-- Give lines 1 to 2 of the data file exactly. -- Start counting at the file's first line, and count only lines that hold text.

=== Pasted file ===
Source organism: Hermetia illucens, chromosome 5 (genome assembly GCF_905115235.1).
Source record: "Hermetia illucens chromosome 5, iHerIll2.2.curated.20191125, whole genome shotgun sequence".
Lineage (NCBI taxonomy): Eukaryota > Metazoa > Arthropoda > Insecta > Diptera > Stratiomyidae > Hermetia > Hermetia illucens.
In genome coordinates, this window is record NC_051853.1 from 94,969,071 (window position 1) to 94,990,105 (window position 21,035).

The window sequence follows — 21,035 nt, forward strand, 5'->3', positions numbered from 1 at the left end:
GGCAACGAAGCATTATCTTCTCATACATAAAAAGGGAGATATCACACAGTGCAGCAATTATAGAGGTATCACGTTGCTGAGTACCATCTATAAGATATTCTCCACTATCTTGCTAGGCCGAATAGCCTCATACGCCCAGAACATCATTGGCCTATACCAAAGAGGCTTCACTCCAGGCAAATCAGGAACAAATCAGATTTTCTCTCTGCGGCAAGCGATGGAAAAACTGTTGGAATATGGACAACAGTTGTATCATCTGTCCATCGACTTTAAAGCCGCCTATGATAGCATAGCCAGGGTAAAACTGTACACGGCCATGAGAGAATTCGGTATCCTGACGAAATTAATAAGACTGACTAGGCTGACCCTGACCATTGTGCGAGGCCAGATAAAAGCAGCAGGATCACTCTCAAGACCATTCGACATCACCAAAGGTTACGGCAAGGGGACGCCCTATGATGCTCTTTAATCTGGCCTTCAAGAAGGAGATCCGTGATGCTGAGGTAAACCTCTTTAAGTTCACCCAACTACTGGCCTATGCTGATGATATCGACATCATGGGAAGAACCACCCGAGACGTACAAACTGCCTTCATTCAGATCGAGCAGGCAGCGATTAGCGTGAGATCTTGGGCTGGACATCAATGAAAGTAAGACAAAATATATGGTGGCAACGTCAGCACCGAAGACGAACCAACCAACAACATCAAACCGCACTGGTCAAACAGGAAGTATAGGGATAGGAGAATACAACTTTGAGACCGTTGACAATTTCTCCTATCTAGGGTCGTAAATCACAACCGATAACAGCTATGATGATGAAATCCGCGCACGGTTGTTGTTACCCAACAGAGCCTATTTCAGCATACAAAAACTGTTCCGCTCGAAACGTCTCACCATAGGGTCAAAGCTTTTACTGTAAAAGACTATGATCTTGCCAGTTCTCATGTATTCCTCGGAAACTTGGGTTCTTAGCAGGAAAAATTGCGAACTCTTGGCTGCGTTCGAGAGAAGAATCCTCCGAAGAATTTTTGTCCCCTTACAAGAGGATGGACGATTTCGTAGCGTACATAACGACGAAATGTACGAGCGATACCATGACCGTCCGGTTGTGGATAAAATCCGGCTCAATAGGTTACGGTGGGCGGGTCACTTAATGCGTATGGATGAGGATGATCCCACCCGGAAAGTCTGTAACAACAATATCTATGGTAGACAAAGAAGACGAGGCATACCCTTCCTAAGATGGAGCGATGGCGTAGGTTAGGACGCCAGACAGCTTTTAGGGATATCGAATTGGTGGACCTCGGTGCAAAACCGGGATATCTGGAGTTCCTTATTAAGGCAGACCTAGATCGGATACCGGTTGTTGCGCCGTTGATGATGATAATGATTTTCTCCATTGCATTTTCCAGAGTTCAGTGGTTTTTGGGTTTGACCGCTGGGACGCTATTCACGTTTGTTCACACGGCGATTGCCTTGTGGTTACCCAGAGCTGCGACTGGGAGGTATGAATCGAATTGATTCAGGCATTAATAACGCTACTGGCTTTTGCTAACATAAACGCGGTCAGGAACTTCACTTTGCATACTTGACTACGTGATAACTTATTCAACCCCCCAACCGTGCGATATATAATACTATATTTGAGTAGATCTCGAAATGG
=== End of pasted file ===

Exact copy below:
Source organism: Hermetia illucens, chromosome 5 (genome assembly GCF_905115235.1).
Source record: "Hermetia illucens chromosome 5, iHerIll2.2.curated.20191125, whole genome shotgun sequence".